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Natural Pesticides: The Safe Way To Ward Off Pests

Natural Pesticides

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Traditional pesticides, as opposed to natural pesticides, are chemical compounds that food growers use to kill pests including insects, rodents, fungi and weeds. They do keep plants healthy but unfortunately they are detectable in our food. These chemicals are also one of the major causes of runoff pollution that enters our rivers, streams and water supplies. This is bad for our health as they reportedly add to the risk of various cancers and neurological diseases. And it’s bad for the environment.

Fortunately, there are several inexpensive and effective alternatives that are naturally derived from plants and trees. They are safer to use on our plants and don’t have any negative consequences. These natural pesticides are effective at keeping plants healthy while being safe enough to grow food for you and your family.

Diatomaceous Earth

Diatomaceous earth is the fossilized remains of marine plankton that have been ground into a fine whiteish powder. This strange-named compound, often referred to as DE, has many household uses including as a very effective natural pesticide.

The diatomaceous earth particles, when viewed under a microscope, are like small pieces of glass. When insects and bugs get in contact with it, the tiny shards cause them to be cut up or to dry out. Either way they die. Diatomaceous earth is very effective in killing most plant pests.

To apply, it can be sprinkled on the plant or on the soil around it. However, it must be reapplied after rainfall since it no longer has the same effect when wet.

One important note, you must use food grade diatomaceous earth, which is free of contaminants. One inexpensive, non-toxic and a very effective natural pesticide, Harris Diatomaceous Earth, is a reputable brand that’s readily available.

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Neem Oil

Neem oil has been used for thousands of years in India and the surrounding areas where the Azadirachta Indica tree grows. The oil is derived from the seeds of the tree and is readily available—usually in a concentrate—in stores where gardening supplies are sold.

When diluted with water, neem oil can be sprayed onto leaves (which also gives them a nice shine) or applied at soil level. The soil method is more effective since the oil will spread throughout the plant making it more deadly for pests. The pests either die from eating the plant or are repelled by its strong smell.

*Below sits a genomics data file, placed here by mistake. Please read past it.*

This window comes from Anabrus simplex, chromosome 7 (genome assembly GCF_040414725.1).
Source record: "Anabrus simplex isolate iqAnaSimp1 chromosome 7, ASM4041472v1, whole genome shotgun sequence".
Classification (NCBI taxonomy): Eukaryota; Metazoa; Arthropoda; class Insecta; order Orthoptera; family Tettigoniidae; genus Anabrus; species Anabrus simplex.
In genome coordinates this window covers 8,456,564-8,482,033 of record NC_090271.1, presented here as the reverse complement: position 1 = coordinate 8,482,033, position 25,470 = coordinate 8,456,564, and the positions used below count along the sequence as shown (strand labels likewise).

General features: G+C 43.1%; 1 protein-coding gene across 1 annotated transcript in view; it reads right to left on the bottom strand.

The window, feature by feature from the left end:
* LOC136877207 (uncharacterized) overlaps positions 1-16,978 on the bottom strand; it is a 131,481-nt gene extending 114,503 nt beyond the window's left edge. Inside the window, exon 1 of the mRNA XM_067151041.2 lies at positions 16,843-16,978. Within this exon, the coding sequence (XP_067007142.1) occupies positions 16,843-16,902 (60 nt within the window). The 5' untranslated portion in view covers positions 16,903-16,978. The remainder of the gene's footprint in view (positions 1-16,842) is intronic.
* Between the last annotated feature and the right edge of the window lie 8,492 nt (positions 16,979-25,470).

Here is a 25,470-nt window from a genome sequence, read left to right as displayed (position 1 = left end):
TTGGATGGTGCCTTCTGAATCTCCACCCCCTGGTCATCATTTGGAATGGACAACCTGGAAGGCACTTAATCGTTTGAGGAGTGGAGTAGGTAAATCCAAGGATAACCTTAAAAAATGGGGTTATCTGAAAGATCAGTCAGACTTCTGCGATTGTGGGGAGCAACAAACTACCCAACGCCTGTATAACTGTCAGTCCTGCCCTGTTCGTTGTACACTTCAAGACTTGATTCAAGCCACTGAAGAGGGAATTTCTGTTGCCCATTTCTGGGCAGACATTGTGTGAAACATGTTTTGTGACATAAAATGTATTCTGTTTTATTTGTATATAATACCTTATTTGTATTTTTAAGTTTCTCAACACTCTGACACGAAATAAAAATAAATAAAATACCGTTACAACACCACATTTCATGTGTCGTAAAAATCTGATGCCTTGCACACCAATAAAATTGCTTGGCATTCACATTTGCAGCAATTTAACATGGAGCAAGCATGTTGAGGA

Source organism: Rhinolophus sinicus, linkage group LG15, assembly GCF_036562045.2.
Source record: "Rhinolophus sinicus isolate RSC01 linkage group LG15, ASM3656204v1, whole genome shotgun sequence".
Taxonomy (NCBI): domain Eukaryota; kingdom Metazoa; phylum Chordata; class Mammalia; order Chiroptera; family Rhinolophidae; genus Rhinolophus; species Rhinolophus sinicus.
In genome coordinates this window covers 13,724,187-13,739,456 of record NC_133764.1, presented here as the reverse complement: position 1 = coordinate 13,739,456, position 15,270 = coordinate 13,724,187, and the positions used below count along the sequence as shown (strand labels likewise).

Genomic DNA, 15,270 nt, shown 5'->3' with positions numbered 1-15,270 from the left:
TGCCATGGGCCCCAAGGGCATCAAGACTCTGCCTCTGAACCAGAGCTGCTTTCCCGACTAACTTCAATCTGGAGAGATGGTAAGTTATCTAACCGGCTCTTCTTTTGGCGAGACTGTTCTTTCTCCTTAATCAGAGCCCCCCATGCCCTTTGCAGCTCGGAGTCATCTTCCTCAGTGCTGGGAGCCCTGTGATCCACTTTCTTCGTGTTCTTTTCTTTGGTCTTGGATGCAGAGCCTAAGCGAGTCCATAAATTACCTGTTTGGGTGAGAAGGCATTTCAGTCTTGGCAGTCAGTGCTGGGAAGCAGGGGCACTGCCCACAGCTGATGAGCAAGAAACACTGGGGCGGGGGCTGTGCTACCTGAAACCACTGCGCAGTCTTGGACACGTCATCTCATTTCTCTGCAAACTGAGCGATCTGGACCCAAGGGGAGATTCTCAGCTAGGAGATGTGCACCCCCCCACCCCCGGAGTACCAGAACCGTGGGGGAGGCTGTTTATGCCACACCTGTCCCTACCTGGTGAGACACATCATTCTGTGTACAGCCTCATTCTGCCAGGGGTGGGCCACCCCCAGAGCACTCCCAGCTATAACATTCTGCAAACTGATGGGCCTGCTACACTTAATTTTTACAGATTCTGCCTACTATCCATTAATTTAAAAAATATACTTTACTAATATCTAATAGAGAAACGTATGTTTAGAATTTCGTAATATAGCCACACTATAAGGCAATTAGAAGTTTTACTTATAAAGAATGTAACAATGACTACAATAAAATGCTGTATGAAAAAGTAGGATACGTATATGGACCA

Before using neem oil on a plant species it’s best to test it first. The oil can burn certain plants, so apply it to a small test sample, wait 24 hours and then check for any damage. Obviously, if there are any burnt areas, the oil should not be used on this plant.

You can buy pure neem oil but, if you’re using it just for pest control, buying it ready-diluted in a spray bottle such as Safer Neem Oil is much more convenient. It’s inexpensive and approved for organic gardening.

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Organic pest control

Horticultural Oils

Horticultural oils, also called a spray oil, come in two “flavors,” summer oil and dormant oil.

For many years the use of oils was limited to the heavier dormant oil which was applied during the winter (dormant) season. Nowadays, there’s also the lighter and more highly refined summer oil that can be applied to actively growing plants throughout the growing season.

The newer horticultural oils today are safe natural pesticides which can be used on more plants now than before, and are one of the best ways to control a wide variety of pests.

Some horticultural oils are petroleum-based and some are made from vegetable oil such as soybean, canola or cottonseed. Bonide All Seasons Horticultural and Dormant Spray Oil is a concentrate and is highly recommended.

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Companion Planting

Companion planting is another completely risk-free method where even natural pesticides are not needed. The idea is to grow certain plants alongside each other with the aim of helping each other thrive by keeping pests away.

Some plants support each other, while some plants should never be grown together. Note though that, while some plants drive away pests, some grow rapidly and take all the natural resources, and some give off toxins. All this needs to be taken into account, so planning before planting is essential.

If you’d like to know more, here are some recommended books on the subject:

Handpicking

Plucking bugs off plants by hand sounds a bit primitive, but it can be very effective for insects that don’t come in the hundreds. Just pick the bugs off (use gloves if you wish) and drop them into a container (don’t let them drop them on the ground). The benefit is that no pesticide is needed, while the disadvantage is that it can be more time-consuming than spraying with a natural pesticide.

Final Thoughts

Pest control for your plants can be risk-free and inexpensive. With the many natural solutions on the market today, you don’t need to use chemical pesticides in order to enjoy a beautiful, healthy garden for your fruits and vegetables.

Amy Martens

Amy Martens

My interest in growing my own food stems from many sources: enjoyment of gardening, concern about chemicals and pesticides, and the desire to eat fresher, healthier fruits and vegetables. I believe the more we do this, the healthier we’ll all be, while helping our planet at the same time.

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